Update 6/28/19: Tales of Carcosa is now officially out of print.

Saturday, June 1, 2019

Guest Post - 'The Dangers of Nostalgia' by R B Russell


Nostalgia is not necessarily one of the worst vices. It is possible to fondly recall aspects of the past without resorting to romanticism and inaccuracy. In book collecting, nostalgia often manifests itself in re-acquiring much-loved volumes from childhood, which means that the most avid collectors of children’s books are often adults. However, ‘nostalgia’ isn’t quite the word to describe grown-ups buying children’s books that they never owned or read themselves. Perhaps this phenomenon deserves another name? The Brazilian/Portuguese ‘Saudade’ comes close (a melancholic longing for something absent), as does the German ‘Sehnsucht’ (a yearning for an ideal, alternative experience), but neither are quite adequate.

I understand the power of nostalgia: re-reading the blurb from an Armada paperback edition of one of Anthony Buckeridge’s ‘Jennings and Derbyshire’ books is enough to transport me into the past—to the pleasures of sitting in my bedroom on sunny summer days when I should have been outside playing. However, re-reading such books usually fails to recreate for me any of the pleasure I experienced as a child—exposing villains with the Five Find Outers and the Hardy Boys, or going on adventures in foreign lands with Biggles.

Among the books I had as a young teenager I can still re-read Ian Fleming’s ‘James Bond’ books with (a guilty) pleasure, but Leslie Charteris’ ‘Saint’ books now seem terribly dated. Likewise, H.P. Lovecraft’s overwritten stories do not hold my interest as they once did, although the cover art on those Panther and Ballantine paperbacks still promises eldritch horrors. How, though, did I ever read the appalling ‘John Carter of Mars’ books by Edgar Rice Burroughs? (Perhaps, the cover art was an incentive.)


Some of the books of my childhood have come back to me through my family, and I am pleased to give up a little precious shelf space for Doctor Who and the Pyramids of Mars by Terrance Dicks and The Tomorrow People in The Visitor by Roger Price and Julia Gregory. To make sure they don’t lose their power, I don’t attempt to read them. They are all later printings of tatty paperbacks and have no value to collectors, but I can’t see the point in upgrading them to pristine first editions (in dust jackets, where appropriate.) To do so would be to own copies of books that were not really a part of my history—it was those particular paperbacks that I knew and loved.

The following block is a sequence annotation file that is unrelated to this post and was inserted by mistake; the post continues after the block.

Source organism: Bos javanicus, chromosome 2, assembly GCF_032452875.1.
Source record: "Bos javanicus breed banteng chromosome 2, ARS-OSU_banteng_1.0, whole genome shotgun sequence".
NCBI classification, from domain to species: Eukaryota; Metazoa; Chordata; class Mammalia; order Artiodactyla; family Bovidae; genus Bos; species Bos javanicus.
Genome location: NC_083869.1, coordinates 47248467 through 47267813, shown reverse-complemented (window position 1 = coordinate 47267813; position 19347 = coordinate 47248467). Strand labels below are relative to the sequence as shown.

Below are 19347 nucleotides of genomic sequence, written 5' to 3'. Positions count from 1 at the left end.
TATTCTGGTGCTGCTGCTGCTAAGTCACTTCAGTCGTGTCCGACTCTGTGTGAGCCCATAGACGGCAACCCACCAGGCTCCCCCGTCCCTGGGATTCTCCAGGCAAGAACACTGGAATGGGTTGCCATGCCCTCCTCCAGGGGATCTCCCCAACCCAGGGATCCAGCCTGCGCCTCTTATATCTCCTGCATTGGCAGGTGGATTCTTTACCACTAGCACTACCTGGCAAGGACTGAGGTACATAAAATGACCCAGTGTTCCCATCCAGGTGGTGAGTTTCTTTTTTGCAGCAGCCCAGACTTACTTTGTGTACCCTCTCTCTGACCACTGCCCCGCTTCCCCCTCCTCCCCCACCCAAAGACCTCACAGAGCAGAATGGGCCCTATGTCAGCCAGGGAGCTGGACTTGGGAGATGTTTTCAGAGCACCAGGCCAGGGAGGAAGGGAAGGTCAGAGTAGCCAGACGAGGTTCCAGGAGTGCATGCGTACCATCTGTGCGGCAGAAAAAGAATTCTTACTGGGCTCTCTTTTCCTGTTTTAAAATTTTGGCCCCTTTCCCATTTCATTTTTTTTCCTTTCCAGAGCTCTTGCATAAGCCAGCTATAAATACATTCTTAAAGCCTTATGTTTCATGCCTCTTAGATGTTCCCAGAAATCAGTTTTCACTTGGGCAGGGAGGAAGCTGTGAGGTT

At book fairs I often see copies of old Rupert annuals that I had as a child. I occasionally flick through them, receive the nostalgic ‘hit’, and replace them on the shelf. (I know that dealers are annoyed by customers doing this!) One good reason for not buying them is the price, but I have noticed that they are not quite as expensive as they once were. There also seem to be more examples on offer. Perhaps they are going the way of books and comics by Frank Richards.

When I first started compiling my Guide to First Edition Prices in 1996, I valued Richards’ ‘Bunter’ books at between £20 and £75, and was immediately taken to task by a number of dealers who said I had undervalued them. (The Times Literary Supplement called me ‘Parsimonious Russell’ in a review.) Perhaps the Bunter books were usually priced a little higher by dealers than I had suggested, but over the various editions of the Guide, dealers admitted to me that Richards’ books were becoming more and more difficult to sell because those who remembered them from their youth were becoming increasingly elderly. Not only was the demand diminishing as collectors died, but the supply was increasing as their collections were sold by uninterested heirs.


Prices have continued to increase for serious rarities by Richards in pristine jackets, presumably by collectors nostalgic for a childhood they never experienced, but those collectors can expect to cut a better deal now that much of the committed competition has left the scene. Basic economics ought to mean a fall in prices, but dealers are always unwilling to reduce the pencilled price on the front free endpaper, even though a book may have been on the shelves for year after year.

Until recently even later issues of Rupert annuals were commanding a great deal of money, but the market is not what it was. Despite periodic and half-hearted revivals, Flash Gordon and Buck Rogers are not collected like they used to be. Next to fall in value will be early issues of 2000AD comics. (For over a decade Prog. 1 has been stuck at a value of £100 for the first issue—with the free ‘space spinner’, of course.)

Nostalgia is all very well, especially for those who can afford it, but it is a dangerous investment. The most financially rewarding answer is to invest in books that have more than just a nostalgia value, but collecting children’s books is about a sense of wonder and excitement that has little to do with literary merit or cultural significance. Their qualities cannot be easily defined, and it is impossible to put a monetary value on their importance to us. However, if you really want to indulge, a dealer will always have a specific price in mind. Just remember to point out the jam stain on the boards, the gift inscription on the title page, and the fact that the word-search has been inexpertly filled-in. Considering these faults, the dealer ought to knock off at least ten percent.

R B Russell